Perhaps the biggest benefit is the ability to see and analyze safety data metrics from multiple sources in real-time. Real-time alerting features can notify the study team when problems arise, for example when adverse events are entered. Real-time data results allow decision-makers to identify and fix underperforming sites and make crucial decisions.
Business Intelligence tools are the best technology option for Risk-Based Monitoring. They allow for data retrieval, report development from different data sources, report delivery and cloud-based technology. Web-based applications can be accessed from various devices including PC/laptops, smartphones and tablets.
- Are all of your systems up-to-date and in compliance with industry standards? Are they really?
As mentioned above, every successful life sciences project team should have a Computer System Validation and Risk Management expert. Computer system validation in the pharmaceutical industry is applied from discovery through to manufacturing and supply. Between 40-60% of software defects can be traced back to errors made during the requirements stage. The costs of IT quality can be an investment: from documented planning and prototyping to review and inspection and test execution. However, the costs associated with poor quality normally outweigh the costs associated with good quality.
Defect correction, including diagnosis and bug fixing, can produce enormous costs for companies. More importantly, external failure can cause huge losses for a company. Operational defects can lead to lost productivity and lost sales. On a more serious note, it can lead to a delay in a new drug approval or even regulatory fines.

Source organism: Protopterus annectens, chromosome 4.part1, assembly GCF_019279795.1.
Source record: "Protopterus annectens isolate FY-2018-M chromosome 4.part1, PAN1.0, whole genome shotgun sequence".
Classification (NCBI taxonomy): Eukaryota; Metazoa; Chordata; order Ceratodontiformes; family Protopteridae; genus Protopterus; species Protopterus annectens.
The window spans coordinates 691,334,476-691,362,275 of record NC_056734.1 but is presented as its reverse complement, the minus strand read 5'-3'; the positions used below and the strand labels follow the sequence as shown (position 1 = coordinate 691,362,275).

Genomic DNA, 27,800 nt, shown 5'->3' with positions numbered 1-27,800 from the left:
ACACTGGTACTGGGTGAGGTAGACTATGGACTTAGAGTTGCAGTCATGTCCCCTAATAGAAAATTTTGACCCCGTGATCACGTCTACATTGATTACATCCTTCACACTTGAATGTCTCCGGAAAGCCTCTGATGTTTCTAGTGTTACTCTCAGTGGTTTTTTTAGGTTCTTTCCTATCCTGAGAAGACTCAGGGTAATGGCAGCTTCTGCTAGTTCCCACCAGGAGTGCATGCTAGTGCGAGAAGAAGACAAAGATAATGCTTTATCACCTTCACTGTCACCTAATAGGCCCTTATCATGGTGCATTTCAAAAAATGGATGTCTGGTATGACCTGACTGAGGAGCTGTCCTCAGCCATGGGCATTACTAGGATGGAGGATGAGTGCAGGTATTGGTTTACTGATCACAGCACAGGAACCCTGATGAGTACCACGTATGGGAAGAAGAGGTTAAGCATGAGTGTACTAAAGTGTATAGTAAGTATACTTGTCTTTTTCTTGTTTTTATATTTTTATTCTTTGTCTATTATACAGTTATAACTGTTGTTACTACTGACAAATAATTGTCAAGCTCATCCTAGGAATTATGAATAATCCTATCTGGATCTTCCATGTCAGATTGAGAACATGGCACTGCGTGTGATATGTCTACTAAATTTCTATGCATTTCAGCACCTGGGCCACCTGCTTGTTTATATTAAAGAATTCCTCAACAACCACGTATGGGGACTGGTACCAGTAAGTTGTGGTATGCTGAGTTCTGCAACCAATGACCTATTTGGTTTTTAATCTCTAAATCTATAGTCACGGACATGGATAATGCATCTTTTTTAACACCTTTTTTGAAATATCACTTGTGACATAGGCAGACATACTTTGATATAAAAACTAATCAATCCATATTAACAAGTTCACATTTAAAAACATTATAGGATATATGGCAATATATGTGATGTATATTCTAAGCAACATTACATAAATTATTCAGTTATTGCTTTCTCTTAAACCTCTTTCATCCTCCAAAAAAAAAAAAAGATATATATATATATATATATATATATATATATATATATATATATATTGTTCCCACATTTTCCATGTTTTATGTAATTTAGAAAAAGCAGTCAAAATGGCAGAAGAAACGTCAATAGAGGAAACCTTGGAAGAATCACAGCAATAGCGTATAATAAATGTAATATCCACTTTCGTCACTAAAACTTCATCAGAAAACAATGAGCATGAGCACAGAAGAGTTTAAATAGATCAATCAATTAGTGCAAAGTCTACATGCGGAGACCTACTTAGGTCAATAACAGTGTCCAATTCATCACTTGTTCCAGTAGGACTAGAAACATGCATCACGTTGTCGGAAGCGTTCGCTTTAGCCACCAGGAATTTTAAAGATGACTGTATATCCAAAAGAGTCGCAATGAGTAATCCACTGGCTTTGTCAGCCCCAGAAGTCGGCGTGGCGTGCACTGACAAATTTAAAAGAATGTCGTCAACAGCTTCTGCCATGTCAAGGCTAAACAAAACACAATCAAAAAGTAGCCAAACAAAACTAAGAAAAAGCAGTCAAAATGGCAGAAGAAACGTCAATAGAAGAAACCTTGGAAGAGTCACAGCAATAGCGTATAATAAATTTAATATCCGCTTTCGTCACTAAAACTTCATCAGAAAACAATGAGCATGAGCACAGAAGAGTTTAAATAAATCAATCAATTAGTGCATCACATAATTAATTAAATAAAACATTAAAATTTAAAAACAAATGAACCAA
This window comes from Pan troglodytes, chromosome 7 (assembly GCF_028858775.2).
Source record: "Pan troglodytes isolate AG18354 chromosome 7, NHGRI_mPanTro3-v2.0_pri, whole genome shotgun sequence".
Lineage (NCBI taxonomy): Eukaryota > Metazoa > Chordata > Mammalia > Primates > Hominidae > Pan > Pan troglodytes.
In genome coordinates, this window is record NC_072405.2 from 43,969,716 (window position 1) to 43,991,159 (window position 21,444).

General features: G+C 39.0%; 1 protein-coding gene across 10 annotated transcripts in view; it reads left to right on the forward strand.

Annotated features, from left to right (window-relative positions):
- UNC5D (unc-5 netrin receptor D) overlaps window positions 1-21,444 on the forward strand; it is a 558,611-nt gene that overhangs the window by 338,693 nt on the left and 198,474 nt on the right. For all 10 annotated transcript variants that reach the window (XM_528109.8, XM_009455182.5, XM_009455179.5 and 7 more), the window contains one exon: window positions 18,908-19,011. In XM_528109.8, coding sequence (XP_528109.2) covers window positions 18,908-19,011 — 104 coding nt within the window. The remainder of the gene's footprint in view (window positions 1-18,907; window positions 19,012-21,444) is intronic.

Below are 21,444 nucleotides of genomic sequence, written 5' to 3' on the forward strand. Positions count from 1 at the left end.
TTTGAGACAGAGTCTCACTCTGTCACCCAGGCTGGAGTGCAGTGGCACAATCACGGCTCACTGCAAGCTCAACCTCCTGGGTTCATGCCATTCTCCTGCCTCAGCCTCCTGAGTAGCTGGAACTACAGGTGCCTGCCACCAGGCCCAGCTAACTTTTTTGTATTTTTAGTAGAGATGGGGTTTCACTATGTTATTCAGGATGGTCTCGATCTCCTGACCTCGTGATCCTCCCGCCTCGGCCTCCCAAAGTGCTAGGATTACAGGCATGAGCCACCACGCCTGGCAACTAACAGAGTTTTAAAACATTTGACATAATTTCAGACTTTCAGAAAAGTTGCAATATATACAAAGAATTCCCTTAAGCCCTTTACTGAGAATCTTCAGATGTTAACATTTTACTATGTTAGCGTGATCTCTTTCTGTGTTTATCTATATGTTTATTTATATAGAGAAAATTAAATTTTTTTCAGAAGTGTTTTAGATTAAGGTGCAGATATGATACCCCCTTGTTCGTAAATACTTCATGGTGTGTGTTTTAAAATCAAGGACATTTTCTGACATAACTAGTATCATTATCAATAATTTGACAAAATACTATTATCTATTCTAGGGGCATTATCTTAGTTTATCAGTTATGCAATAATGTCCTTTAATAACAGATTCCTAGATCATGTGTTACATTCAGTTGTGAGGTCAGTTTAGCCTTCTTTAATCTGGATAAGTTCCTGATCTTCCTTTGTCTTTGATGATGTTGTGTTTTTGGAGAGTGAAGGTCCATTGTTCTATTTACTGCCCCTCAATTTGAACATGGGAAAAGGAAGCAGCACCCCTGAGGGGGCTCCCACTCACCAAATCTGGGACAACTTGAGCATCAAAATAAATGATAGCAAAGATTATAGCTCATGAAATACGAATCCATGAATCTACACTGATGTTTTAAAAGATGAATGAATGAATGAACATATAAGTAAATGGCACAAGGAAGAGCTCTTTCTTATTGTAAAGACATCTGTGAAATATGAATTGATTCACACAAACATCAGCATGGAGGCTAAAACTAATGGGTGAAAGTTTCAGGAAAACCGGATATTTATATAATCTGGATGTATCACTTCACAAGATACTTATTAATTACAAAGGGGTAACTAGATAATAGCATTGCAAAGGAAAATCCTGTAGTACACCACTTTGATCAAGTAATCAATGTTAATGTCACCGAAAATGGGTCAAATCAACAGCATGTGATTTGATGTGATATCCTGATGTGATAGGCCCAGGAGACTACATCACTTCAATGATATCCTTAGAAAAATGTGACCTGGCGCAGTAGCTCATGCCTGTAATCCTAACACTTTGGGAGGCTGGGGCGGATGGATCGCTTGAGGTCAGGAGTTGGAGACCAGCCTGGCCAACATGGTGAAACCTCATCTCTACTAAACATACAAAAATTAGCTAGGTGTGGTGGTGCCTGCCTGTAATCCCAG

Are all of your clinical systems up to date with the latest security patches? Discontinued software versions should be considered a high security risk for critical IT components and should be mitigated by upgrading to supported versions or migrating to newer solutions in other platforms.
- Is your company prepared for Disaster Recovery and Business Continuity?
In an increasingly technology-dependent world, is your company prepared for a power failure? Cyber attacks? Disaster Recovery and Business Continuity is crucial for life sciences companies today. Sponsors should know if their IT provider has a plan in place – after all, consider the quantifiable losses if your IT infrastructure shut down for an hour, a day or even more? Could you go on conducting “business as usual”=
A good Disaster Recovery plan starts with analyzing the risks. Once you have determined the priorities, the most important analyses will be the RPO (Recovery Point Objectives) and the RTO (Recovery Time Objectives). The RPO will establish how far back services will have to go to find recoverable data, and the RTO will determine how much time is needed for recovery. The Disaster Recovery plan must then be maintained through proper documentation and system validation.